Believe it or not I am still sick. Yep, still have a fever. Still feeling miserable. Though I did migrate from my bed to the couch today. I watched the entire BBC version of Pride & Prejudice and then watched This is Spinal Tap.

Thanks to everyone who has wished me well. Sorry I haven't had the energy to write comments back to everyone. I just feel so yucky and my brain is all out of whack. I've got to be feeling better by tomorrow. I can't believe this could possibly last any longer. I've been taking antibiotics since yesterday, so hopefully they'll kick in soon.

On a happier note, Warren and Jerry have been spending time together now that Warren is out of work. Warren showed Jerry how to use Final Cut Pro on his computer and Jerry has put a little video of our totally-out-of-control cats together with some music.

Oh! And Jerry and his best friend created a web site. It's on blogger so technically I suppose it's a blog but they're treating as a site. It's at Be sure to turn your volume down or off if you log on. It's loud. And I take no responsibility for the bizarre music video they put up. Jerry thinks it's hilarious.

I hope to be back to my normal self tomorrow but I've got three short newspaper articles to write by Saturday and guests coming in from Mexico on the same day. I'll still try to post about what we're up to, though it may be more "We did this" and "We went here" than my usual questioning and wondering and fretting. Maybe it'll be a nice break for you all. :)

December 12, 2007

My Family As Elves

Thanks to Arun at The Parenting Pit for giving me a great diversion from feeling sorry for myself. Click here to see what I mean. If you make your own be sure to post the link in the comments so we can all see it!

December 11, 2007


I'm sick again. It hit me last night like a ton of bricks and I swear I feel like I want to curl up on the couch and cry. I haven't responded to yesterday's comments yet because I can't form a coherent thought, but I will as soon as I'm feeling a little better. The good news is that Warren is off work so he's here to take care of me.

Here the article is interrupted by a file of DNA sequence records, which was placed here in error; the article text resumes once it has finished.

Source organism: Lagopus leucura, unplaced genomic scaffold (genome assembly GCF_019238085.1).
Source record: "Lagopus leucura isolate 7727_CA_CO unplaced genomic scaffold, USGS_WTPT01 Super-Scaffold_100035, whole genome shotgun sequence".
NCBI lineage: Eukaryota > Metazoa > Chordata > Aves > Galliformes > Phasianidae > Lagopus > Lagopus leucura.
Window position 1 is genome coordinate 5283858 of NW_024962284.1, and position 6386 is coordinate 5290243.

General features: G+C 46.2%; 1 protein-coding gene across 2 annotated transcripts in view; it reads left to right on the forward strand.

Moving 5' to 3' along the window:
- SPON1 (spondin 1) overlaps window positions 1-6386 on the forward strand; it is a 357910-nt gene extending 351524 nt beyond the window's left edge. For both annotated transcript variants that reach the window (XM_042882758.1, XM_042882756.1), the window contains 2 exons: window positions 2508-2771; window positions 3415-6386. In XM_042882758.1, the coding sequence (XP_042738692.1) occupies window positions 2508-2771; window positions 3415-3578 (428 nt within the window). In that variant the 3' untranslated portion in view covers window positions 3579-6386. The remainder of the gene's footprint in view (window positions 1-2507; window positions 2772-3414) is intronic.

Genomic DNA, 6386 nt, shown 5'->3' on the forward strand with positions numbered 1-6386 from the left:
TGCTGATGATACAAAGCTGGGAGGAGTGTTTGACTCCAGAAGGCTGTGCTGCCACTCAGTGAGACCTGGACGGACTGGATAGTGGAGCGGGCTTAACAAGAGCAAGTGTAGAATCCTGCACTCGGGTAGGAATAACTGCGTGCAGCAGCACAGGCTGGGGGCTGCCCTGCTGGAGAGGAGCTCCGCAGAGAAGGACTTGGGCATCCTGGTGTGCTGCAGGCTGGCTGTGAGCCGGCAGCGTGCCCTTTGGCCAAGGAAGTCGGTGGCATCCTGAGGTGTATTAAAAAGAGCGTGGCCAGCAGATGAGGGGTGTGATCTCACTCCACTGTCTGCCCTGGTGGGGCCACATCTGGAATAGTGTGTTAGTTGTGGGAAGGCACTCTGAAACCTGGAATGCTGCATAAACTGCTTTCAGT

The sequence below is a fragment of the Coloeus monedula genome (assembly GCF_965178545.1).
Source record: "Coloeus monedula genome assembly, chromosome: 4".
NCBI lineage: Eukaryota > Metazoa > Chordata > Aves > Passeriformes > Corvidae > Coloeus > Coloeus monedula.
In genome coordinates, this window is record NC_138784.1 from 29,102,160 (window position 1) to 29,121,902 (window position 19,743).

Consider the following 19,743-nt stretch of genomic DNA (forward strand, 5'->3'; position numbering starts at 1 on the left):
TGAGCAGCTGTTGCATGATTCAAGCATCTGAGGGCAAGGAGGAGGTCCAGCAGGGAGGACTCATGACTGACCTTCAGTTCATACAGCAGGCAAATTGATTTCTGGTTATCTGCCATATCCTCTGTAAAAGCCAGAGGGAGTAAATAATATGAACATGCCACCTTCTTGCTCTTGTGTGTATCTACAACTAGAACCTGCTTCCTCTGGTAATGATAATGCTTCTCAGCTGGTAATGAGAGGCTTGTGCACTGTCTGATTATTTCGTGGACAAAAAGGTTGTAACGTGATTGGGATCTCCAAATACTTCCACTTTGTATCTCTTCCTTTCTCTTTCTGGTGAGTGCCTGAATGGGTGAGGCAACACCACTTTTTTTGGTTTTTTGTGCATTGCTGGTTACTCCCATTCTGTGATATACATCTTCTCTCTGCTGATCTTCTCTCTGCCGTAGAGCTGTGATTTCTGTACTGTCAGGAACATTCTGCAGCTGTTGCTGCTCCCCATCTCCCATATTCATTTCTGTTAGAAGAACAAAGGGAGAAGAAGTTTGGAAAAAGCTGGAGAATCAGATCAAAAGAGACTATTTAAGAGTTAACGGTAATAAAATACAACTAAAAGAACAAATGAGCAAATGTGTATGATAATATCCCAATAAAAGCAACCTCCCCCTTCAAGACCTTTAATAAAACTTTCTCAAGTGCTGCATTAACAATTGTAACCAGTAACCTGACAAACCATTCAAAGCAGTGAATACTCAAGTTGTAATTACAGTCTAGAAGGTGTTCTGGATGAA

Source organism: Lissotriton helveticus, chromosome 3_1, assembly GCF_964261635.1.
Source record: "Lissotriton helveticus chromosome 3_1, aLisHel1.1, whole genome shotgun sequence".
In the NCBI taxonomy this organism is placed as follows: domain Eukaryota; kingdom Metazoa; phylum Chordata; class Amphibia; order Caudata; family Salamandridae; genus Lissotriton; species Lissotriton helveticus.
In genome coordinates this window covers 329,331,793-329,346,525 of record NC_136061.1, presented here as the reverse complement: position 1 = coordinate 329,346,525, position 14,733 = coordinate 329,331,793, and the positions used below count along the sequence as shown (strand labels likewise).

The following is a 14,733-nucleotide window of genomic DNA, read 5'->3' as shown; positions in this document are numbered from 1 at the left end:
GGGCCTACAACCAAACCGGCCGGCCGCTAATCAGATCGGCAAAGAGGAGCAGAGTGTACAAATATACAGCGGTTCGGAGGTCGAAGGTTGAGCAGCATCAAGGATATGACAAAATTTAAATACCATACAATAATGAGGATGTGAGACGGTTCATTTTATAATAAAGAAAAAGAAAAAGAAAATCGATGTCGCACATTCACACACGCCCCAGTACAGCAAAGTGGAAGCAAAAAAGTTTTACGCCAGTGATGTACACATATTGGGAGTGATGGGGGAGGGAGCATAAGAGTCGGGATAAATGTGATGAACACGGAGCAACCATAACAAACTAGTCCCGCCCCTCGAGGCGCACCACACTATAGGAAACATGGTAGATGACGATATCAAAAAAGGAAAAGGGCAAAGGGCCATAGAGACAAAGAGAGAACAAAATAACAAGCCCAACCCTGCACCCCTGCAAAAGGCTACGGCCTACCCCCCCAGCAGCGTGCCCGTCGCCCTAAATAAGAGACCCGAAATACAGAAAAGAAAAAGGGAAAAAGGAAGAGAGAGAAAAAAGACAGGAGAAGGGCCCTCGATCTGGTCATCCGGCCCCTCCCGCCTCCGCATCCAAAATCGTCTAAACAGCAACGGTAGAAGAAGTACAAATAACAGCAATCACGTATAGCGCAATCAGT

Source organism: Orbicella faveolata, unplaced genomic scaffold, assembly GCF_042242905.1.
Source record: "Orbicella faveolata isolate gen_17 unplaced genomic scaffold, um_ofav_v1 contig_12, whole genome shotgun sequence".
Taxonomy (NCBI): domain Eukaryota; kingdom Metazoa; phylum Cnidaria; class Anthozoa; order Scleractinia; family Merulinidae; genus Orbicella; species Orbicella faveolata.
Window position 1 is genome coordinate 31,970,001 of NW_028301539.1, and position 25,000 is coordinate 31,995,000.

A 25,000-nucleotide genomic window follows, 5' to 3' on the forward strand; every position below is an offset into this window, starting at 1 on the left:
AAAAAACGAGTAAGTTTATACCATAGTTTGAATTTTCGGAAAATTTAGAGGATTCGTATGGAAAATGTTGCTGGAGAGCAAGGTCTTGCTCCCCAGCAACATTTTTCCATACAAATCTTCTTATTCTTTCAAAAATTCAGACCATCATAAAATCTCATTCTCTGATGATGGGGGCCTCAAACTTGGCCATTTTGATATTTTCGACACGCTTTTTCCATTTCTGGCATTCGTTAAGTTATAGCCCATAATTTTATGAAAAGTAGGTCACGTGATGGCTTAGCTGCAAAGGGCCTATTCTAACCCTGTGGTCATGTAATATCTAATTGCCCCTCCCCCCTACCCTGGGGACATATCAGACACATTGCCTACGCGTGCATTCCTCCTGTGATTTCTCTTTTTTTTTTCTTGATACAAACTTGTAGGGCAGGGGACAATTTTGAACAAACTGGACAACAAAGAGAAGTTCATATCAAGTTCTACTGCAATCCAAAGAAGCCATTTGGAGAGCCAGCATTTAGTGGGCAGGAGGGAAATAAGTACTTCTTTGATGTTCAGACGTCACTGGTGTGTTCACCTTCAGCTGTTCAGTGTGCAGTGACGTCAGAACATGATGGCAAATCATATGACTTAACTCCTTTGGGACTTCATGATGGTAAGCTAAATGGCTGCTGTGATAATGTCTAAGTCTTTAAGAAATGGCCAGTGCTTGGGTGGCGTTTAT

December 9, 2007

Week With No Classes/Making Friends

Jerry's solution to the Not-Wanting-To-Go-To-Classes dilemma was to take a week off of all classes. So we dropped all classes for last week and yesterday Jerry said he'd like to keep it that way--except for drawing. He still wants to continue drawing.

One of the reasons I had signed him up for all those classes in the beginning (granted this was before "Unschooling" became a part of my vocabulary) was so he could meet other kids. I really worry about him making friends. The drawing class is taught at our house by a tutor so there are no other kids. We go to homeschool park day every other week and book club once a month, but that doesn't give him much of a chance to get to know anyone too well--it takes him a while to warm up to people. He likes one boy in particular from park day, but it's been hard to set up play dates for the two of them because the boy's family is really busy. So with no classes, save drawing, it's going to be hard for him to make friends with other homeschooled kids and he's not really interested in maintaining his friendship with the one good friend he had in school.

Thankfully he's still got his one very best friend. But I do wish he had more...

December 6, 2007

Angst Free Deschooling

Just kidding. I don't think it's possible to be completely free of angst as a parent--let alone when you're deschooling. But, thanks to the many helpful comments I've received over the last few days, I think I can provide a pretty good list of things to remember when angst starts creeping up on you.

1. Breathe. (Thanks Caren!)

2. Remember: This too shall pass. (Thanks Holly!)

3. A bit of mental "jet lag" or a bereavement period after leaving school is to be expected. Don't panic. Allow your child to wade through this period at his or her own pace. We all need to learn how to navigate our way out of the doldrums. (Thanks Lynn, Suze, & Heather!)

4. Look at the big picture. Your child may be having a hard time today, but are things worse than when he or she was at school? Probably not.(Thanks Lynn!)